Indeed, a study presented at the 2015 Australasian Road Safety Conference found the amount of time drivers look at a digital billboard [3] — less than .75 seconds — is not enough to impact their ability to react to an unexpected event.

The Landmark Federal Highway Administration Study

In 2015, the Department of Transportation (DOT) released a study that laid to rest questions about the safety of digital billboards [4]. The Federal Highway Administration (FHWA) conducted a report that concluded motorists were not endangered by digital billboards.

The study tracked eye movement of participating drivers, and it did find that digital billboards attract slightly longer glances than static ones. But the look is just that—a glance, less than 0.4 seconds. The National Highway Traffic Safety Administration standard for what makes up a hazard to driving is 2 seconds. Digital billboards fall well below that mark.

The DOT study was widely interpreted as a definitive conclusion that digital billboards do not infringe on motorists’ safety and do not cause fatal accidents. The study was undertaken to determine if the FHWA should step in to regulate the presence of electronic billboards. The agency concluded that was unnecessary.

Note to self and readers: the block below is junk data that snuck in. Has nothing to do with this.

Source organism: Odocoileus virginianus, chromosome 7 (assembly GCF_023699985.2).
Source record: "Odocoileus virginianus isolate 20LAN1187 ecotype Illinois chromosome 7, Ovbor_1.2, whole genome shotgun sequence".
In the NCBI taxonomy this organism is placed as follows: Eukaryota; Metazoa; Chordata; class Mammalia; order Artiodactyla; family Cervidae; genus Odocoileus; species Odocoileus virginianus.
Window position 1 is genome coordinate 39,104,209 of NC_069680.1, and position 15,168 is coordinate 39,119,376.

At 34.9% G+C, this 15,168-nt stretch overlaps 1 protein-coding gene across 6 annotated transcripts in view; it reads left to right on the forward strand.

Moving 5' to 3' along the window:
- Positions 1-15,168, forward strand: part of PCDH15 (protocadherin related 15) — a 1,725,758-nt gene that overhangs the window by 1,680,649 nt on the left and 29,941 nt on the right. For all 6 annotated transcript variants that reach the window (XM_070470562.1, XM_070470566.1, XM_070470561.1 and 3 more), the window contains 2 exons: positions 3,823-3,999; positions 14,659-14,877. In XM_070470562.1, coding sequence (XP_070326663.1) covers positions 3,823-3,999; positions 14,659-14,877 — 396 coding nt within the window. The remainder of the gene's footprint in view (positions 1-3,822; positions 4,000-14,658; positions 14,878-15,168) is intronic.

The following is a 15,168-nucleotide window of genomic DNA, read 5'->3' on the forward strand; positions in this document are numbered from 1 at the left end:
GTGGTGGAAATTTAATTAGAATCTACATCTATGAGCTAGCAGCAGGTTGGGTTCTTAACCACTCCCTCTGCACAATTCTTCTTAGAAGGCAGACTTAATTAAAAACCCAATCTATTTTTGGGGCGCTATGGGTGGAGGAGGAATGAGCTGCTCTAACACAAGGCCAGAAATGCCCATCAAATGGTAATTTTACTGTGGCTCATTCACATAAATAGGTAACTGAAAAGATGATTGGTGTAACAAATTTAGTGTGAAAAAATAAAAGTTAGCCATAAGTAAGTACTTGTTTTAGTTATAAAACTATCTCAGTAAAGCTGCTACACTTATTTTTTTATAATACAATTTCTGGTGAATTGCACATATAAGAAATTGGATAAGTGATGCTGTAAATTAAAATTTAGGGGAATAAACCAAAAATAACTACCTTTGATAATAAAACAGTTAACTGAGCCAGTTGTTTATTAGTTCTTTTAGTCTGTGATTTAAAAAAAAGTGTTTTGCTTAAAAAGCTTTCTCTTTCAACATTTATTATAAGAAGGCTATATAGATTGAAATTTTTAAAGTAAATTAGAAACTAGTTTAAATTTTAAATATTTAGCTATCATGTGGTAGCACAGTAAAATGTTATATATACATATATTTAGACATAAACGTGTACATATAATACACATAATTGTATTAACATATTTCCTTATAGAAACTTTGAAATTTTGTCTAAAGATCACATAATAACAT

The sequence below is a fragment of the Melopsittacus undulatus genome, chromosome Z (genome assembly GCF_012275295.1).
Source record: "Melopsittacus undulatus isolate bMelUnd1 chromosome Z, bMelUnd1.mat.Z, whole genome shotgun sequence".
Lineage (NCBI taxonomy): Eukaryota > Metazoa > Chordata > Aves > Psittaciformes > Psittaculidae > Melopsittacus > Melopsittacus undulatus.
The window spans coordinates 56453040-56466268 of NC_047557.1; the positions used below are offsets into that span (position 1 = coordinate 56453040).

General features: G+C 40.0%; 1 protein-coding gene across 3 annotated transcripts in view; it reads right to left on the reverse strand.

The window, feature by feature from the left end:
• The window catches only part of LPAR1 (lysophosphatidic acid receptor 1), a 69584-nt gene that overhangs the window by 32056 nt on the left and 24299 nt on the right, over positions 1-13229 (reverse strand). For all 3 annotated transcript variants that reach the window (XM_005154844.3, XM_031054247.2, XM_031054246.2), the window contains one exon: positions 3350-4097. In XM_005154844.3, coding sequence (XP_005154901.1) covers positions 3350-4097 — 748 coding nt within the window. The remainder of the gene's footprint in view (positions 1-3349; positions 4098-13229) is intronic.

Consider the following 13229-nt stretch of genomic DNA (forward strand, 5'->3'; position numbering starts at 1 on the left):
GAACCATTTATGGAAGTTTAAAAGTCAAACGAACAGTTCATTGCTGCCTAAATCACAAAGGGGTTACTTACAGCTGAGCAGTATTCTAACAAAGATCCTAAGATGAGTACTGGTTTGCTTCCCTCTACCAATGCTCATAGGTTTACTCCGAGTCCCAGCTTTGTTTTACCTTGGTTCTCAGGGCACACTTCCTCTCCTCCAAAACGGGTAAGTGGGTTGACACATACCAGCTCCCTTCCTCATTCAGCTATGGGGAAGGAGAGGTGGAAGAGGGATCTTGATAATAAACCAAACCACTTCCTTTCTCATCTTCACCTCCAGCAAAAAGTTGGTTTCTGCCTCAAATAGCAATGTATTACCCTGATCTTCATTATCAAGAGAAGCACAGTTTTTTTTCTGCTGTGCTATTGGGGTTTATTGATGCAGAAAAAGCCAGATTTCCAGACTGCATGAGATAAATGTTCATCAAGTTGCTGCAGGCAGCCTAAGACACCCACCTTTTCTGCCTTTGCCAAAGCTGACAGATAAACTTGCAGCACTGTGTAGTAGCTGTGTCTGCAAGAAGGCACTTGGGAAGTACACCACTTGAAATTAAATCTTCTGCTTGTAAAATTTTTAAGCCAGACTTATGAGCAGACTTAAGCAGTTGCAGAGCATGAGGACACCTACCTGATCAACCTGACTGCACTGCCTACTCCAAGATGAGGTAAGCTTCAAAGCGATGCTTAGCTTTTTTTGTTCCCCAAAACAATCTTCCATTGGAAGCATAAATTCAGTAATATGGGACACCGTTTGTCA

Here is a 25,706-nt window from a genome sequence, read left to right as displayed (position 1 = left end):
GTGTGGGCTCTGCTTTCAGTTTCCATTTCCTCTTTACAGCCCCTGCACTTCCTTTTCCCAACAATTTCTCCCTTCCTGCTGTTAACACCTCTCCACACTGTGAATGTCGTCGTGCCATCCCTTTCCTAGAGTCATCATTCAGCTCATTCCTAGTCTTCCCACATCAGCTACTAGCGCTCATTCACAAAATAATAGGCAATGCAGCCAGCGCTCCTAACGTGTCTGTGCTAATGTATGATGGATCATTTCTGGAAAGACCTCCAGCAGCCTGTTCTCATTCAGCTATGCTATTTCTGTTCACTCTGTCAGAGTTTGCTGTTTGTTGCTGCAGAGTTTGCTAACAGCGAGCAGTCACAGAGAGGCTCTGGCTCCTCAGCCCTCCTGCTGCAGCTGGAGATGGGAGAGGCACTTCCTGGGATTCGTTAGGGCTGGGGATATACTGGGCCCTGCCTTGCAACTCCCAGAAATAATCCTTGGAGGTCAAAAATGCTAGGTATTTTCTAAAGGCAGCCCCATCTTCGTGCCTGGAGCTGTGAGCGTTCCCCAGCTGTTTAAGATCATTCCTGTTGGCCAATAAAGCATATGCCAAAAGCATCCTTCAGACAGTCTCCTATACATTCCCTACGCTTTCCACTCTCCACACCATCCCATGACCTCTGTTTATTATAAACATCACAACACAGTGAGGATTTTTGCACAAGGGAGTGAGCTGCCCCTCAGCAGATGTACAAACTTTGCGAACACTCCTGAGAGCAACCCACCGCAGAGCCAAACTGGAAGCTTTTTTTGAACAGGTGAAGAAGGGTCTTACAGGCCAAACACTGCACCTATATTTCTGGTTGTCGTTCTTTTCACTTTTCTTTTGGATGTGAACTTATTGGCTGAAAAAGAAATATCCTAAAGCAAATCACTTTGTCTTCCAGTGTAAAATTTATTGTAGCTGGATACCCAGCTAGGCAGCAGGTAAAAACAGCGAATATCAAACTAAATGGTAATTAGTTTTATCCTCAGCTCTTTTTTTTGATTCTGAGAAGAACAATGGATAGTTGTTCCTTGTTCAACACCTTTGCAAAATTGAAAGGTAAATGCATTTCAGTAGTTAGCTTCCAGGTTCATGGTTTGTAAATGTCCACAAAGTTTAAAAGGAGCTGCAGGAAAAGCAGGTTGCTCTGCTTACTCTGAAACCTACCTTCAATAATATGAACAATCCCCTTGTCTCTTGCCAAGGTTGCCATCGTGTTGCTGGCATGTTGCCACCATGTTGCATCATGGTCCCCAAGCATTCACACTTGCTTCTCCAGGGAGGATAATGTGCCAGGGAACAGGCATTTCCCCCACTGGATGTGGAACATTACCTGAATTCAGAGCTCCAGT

The study did, once again, note that digital billboards attract longer looks from drivers than traditional static billboards. That’s worth consideration for advertisers pondering where to put their messages. One conclusion these reports all share is that digital billboards command more attention than non-digital.

[1] Virginia P. Sisiopiku (2017), Digital Billboards and Traffic Safety Risks, Presentation to the TRB Subcommittee on Digital Billboards, 2017 TRB Annual Meeting.